I was ‘talking’ with a fellow blogger who is a nurse, and as I am a meteorologist we were trying to figure out who had it worse. Was it more annoying to deal with the “climate change deniers” or the “anti-vaxxers”. I agreed his was more annoying, because while human induced climate changed is well-evidenced it is always going to receive a lot of political blowback in a fossil fuel dependent world and it is both a complex and new problem facing us. Vaccinations on the other hand have worked so well and have eradicated disease so completely that people don’t remember why they even get them and instead have invented dangers to receiving them because they can no longer see the purpose. It’s as routine as opening your mouth and saying “Ahhh”. People don’t really question that, but it doesn’t inject anything into you and is sort of hard to get upset about, but I think when some medical advancement has been around so long and so successful we forget the reason and just see it as possibly something that isn’t necessary.
This led me to wonder if the same thing wasn’t true for how we understand morals. One of the common things you hear from atheists is that many theists are under the impression that we do not have a moral and ethical code. That such thing is not possible if we don’t have God and some supernatural system of punishment and reward. I remember my mom, who is Christian, telling me at some point that our sense of right and wrong must come from God or else where would we get it from? The general answer is easy of course, we are taught them by our parents and others. We have authority figures that tell us what is right and what is wrong (even though you can convince a child that things that are wrong are actually write, like prejudice and intolerance). The point is if as children we seem to get our morality from the authority figures in our life, perhaps it’s not surprising that many people, especially those who have no qualms about relying on the “rightness” of authority, that morality comes from what many consider the ultimate authority, God. But it seems obvious to me that morality can easily be derived through scientific investigation. Morality though has been around well before the scientific method, but humans have been around for a long enough time that we’ve been living a social experiment of morality and have simply been learning. At one time the things we take as obvious might not have been overtly obvious, even though I think some of the big ones we could figure out rather quickly as they would not be a beneficial for survival. Just like we stopped questioning why vaccines are important, perhaps we stopped questioning why certain immoral acts are wrong, such that people assume that it all must have come from some other plane of existence.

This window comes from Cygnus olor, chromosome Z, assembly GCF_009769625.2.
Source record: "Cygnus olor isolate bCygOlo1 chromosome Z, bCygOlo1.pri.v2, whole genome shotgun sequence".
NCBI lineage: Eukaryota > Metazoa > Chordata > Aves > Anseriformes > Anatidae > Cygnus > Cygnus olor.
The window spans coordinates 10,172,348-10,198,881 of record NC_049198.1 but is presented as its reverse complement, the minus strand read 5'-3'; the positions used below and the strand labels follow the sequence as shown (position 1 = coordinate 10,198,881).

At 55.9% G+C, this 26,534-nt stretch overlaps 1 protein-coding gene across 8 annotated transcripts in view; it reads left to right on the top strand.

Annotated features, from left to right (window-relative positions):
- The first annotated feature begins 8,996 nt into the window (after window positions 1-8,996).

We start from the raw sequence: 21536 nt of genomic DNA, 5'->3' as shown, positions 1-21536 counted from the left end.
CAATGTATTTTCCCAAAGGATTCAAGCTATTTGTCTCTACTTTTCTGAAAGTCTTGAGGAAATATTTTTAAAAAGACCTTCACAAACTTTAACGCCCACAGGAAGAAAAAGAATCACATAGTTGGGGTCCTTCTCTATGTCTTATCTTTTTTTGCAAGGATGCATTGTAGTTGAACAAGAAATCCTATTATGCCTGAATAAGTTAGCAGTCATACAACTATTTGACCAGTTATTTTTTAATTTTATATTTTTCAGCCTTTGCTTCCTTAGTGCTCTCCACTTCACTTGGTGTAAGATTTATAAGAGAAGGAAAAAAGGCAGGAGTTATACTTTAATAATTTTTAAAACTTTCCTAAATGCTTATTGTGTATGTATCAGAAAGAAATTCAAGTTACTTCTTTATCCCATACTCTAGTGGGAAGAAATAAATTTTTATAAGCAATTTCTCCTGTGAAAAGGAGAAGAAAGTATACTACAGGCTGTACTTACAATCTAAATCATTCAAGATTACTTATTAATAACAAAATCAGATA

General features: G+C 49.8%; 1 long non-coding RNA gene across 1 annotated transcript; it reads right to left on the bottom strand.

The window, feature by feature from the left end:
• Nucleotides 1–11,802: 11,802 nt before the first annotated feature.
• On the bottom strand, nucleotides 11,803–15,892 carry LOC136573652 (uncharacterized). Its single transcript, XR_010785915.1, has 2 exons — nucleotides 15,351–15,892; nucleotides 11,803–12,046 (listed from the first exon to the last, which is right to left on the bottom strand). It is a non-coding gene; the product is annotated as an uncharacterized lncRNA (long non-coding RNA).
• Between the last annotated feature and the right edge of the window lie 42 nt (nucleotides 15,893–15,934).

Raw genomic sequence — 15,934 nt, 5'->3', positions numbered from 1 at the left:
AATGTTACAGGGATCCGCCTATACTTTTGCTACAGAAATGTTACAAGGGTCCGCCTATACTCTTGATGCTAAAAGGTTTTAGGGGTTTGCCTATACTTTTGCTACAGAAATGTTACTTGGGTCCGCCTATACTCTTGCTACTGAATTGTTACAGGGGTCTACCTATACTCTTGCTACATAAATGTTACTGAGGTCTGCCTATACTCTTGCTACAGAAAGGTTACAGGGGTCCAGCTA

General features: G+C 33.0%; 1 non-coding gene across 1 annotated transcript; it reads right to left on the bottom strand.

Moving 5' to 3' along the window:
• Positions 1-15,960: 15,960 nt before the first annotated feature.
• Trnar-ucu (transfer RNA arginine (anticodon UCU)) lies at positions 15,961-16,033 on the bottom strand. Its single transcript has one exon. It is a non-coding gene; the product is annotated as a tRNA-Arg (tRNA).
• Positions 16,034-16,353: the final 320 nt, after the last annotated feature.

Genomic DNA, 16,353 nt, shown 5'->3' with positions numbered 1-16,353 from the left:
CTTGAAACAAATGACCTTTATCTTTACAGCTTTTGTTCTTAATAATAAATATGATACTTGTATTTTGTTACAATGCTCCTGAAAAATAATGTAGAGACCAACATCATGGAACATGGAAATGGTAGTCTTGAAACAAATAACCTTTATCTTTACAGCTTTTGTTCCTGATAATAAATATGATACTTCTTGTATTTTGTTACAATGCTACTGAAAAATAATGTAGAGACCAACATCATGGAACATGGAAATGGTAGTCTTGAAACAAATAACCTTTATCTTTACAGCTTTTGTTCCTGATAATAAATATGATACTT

Some morals are certainly cross-cultural, like physical and sexual harm to other people’s children. This one would be a pretty obvious natural (perhaps genetic) trait because our survival does depend on the survival of the next generation. Anything that threatens that would be considered immoral. Unfortunately in many places physically or psychologically hurting your own child is not seen as wrong. It wasn’t so long ago here that, unless something got really severe, you were hardly considered in the wrong for disciplining your child with a belt or the back of your hand. Some people still adopt that attitude unfortunately in North America, and it can be worse in other countries. Regardless though we generally do go to ridiculous (and perhaps psychologically detrimental) lengths to protect children. In general though killing is not quite viewed the same way. Many think it’s okay to kill criminals (apparently it sometimes doesn’t even matter the crime…resisting arrest is enough), and killing in war is not only tolerated, but often cheered about. For some time killing your wife in a crime of passion was often considered justifiable. And many civilizations have committed genocide in our past and that has gone unpunished. So even of the most basic commandments “thou shall not kill” isn’t clear cut, so this obvious sense of right and wrong we are supposed to get from God looks pretty muddy. And if we are worried about some sort of eternal punishment system it’s amazing the ways we can justify killing when we need to dodge that one.